The concurrences by Justices Kavanaugh and Gorsuch in the Wisconsin case – Democratic National Committee, et al v. Wisconsin State Legislature, et al, 20A66 (U.S.) – clarify that some Supreme Court justices embrace a theory, once confined to the fringes of the legal world, that only state legislatures and Congress can set election rules.

Justice Gorsuch’s concurrence emphasizes that “state legislatures — not federal judges, not state judges, not state governors, not other state officials — bear primary responsibility for setting election rules.” Slip Op. at 2-3 (Gorsuch, J., concurring in the denial). In a footnote, Justice Kavanaugh’s concurrence explains why, at least for the court’s more conservative justices, state legislatures have that special role: “The text of the Constitution requires federal courts to ensure that state courts do not rewrite state election laws.” Id. at 9, n.1.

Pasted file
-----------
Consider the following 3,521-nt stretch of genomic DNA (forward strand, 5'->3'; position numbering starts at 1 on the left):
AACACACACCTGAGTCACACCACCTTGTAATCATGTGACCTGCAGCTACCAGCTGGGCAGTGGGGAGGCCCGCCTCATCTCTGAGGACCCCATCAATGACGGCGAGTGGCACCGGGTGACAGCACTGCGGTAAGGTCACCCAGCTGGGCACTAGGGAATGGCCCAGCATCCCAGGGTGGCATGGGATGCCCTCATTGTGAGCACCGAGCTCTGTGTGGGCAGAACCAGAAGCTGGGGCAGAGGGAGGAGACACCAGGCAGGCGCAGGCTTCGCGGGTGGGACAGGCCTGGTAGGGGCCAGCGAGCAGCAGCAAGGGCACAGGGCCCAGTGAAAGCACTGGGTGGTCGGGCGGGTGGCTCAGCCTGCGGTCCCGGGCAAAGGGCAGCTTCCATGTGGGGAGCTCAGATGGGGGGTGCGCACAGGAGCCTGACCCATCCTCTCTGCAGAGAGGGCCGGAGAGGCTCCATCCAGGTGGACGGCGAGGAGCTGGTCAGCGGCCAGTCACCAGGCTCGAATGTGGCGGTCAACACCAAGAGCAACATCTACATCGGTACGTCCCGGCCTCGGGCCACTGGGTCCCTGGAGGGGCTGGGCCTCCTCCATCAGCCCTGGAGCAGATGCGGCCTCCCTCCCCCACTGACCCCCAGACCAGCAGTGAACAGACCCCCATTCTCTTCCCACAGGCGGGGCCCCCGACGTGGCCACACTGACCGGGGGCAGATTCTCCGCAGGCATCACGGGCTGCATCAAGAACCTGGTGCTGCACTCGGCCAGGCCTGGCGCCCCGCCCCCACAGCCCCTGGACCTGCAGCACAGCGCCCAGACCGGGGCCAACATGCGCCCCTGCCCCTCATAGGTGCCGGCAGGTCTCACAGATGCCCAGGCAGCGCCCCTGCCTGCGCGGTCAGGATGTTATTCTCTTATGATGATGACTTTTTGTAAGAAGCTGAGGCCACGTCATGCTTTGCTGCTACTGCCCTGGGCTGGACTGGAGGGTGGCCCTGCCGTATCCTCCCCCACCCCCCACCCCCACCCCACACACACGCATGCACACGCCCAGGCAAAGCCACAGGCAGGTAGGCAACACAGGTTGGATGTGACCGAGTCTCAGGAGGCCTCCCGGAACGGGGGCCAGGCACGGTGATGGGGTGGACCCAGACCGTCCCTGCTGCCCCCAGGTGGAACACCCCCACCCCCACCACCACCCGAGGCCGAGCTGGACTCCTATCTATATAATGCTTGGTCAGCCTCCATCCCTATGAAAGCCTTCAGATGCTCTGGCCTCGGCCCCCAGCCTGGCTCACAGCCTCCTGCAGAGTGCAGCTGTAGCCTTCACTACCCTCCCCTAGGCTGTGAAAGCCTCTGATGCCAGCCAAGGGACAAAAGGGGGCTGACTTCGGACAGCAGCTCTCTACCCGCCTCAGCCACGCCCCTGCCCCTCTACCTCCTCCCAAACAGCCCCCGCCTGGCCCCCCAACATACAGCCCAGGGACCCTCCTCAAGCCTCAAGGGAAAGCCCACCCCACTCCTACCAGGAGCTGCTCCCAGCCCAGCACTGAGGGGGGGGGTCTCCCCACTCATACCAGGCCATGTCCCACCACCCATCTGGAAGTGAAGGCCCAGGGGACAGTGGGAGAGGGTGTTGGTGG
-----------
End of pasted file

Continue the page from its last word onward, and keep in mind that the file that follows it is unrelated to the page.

The constitutional text the justices are talking about is Article I, § 4 – the Elections Clause, which provides that “[t]he Times, Places and Manner of holding Elections for Senators and Representatives, shall be prescribed in each State by the Legislature thereof; but Congress may at any time make or alter such Regulations, except as to the Place of chusing Senators.”

But does the Elections Clause mean that only state legislatures – and not state judges interpreting legislation, or the state constitutional provisions that provide the basis for state legislative enactments – can define state elections procedures? If so, a federal court could overrule the Pennsylvania Supreme Court’s application of its own state constitution to extend the ballot receipt deadline. In fact, that is exactly what the Pennsylvania Republican Party is now asking the federal courts – both the Supreme Court and, simultaneously, a federal district court in western Pennsylvania – to do.